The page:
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RELEASE: Ford’s Cut to OHIP+: Clarifying What It Means for Patients, Businesses and Employees

Posted: July 4, 2018

(July 4, 2018)

Ford’s Cut to OHIP+: Clarifying What It Means for Patients, Businesses and Employees

Toronto –Assumptions being made regarding the Ford government’s cut to OHIP+ coverage should be carefully checked, said the Ontario Health Coalition, noting that the government’s press release expressly did not say that all extra costs for those cut off the public drug coverage plan would be covered. The government’s release states only that patients will have to seek reimbursement for drug costs from their private insurer first, then any “eligible” costs (eligible is not defined anywhere) could be billed to OHIP+.

Yesterday, the Health Coalition raised the concern that those people cut off of OHIP+ by Ford’s announcement will face deductibles and co-payments that can, for those with severely ill children, run to hundreds of dollars per month. This is a very real concern and so far the Ford government has not addressed it.

If some of these costs were to be covered — which the government has not committed to do — according to the government’s release, patients would have to try to seek payment from one insurance company first, then wait to get payment, then try to see what if any costs are eligible for coverage under OHIP+ and seek payment for those. In future budgets, the government could, as has happened with drug benefits for seniors, increase the co pays and user fees and decrease eligibility. This would be more difficult for a government to do with a clean and clear universal plan with full coverage. Since the new government issued the media release announcing the cut 24-hours after taking office and before there is even contact information publicly available for the new Ministers, the public will have to rely upon the media to ask the pertinent questions.

“As we noted yesterday, all the key details regarding this announcement are missing,” said Natalie Mehra, executive director. “If any user fees required by private drug plans are covered – and we must be clear that to date there has been no commitment from the Ford government to cover them – then people would face a double layer of bureaucracy to try to get these costs covered. Families with the sickest kids are hit the hardest. This is a real problem and the Ford government should be required to answer for it.”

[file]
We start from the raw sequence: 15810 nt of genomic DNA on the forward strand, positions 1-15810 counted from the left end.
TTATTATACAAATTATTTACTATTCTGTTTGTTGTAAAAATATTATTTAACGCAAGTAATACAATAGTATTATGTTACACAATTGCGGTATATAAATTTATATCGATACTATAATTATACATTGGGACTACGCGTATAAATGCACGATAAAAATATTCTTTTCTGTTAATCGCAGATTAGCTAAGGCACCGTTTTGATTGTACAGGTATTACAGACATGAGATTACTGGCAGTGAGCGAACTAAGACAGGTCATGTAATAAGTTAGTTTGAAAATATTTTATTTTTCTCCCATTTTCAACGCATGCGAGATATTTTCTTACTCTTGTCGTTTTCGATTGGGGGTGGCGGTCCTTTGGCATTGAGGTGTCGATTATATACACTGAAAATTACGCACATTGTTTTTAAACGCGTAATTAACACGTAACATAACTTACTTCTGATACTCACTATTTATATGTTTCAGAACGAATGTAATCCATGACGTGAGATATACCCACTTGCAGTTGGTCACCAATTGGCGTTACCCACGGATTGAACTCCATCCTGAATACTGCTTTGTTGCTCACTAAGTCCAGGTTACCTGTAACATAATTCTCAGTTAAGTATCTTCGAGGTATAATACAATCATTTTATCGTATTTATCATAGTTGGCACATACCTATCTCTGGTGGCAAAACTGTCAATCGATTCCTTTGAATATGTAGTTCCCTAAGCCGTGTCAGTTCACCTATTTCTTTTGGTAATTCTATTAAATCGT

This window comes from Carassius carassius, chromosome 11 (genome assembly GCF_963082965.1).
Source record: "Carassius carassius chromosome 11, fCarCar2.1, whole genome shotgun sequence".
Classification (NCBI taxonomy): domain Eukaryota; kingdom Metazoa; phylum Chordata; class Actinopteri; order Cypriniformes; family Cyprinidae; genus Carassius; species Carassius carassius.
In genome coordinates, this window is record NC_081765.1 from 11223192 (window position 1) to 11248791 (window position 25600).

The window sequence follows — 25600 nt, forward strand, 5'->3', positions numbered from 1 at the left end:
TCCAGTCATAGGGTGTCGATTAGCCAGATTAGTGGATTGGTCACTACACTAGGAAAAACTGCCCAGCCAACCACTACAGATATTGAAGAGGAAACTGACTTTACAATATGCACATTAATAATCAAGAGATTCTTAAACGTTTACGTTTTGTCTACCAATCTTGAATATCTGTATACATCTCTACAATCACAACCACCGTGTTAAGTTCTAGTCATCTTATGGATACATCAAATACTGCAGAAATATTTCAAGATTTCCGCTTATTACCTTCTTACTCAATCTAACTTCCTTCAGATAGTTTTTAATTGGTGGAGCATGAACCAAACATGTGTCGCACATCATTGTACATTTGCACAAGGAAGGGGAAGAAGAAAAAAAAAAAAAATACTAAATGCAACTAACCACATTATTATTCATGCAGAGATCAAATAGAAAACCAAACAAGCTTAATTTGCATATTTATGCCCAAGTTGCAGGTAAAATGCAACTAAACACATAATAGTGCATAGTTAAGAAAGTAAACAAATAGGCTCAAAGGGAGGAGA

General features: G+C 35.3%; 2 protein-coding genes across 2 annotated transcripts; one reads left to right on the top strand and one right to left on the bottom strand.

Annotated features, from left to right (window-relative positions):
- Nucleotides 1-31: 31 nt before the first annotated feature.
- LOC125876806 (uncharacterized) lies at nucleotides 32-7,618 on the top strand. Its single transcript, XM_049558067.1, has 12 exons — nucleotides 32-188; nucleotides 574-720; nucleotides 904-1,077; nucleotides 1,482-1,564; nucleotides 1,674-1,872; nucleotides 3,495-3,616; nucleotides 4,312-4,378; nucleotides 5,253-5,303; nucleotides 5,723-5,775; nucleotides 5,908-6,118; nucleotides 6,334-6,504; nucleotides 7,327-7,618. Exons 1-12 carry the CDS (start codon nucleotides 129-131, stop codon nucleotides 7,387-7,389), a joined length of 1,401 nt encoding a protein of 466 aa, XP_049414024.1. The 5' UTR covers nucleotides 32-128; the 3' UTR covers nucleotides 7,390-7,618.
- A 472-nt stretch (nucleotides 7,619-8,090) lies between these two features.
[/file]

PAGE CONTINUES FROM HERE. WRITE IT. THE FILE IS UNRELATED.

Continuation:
The bureaucracy required by a system of this sort is significant and will eat into any “savings” that the cut to coverage would create. Furthermore, these are not true savings as the costs must be picked up by businesses and individuals paying for private drug plans.

“The reason that the universal public single-tier health care system is the most efficient, with the least administrative costs, is that it cuts out middle-men like private insurance companies and their profit taking. Also, the public system is run on a non-profit basis without all the bureaucracy – and costs — involved in marketing, determining eligibility, billing patients, collection of unpaid bills, etc.,” noted Ms. Mehra. “What the Ford government is planning is not only a cut and a move backwards from the progress our province just made towards a public drug plan for all, it also sounds like a bureaucratic nightmare for patients with sick children.”

The Coalition reiterated its call for the Ford government to rethink this policy and restore normal democratic public consultation processes for policy changes impacting the health of Ontarians.

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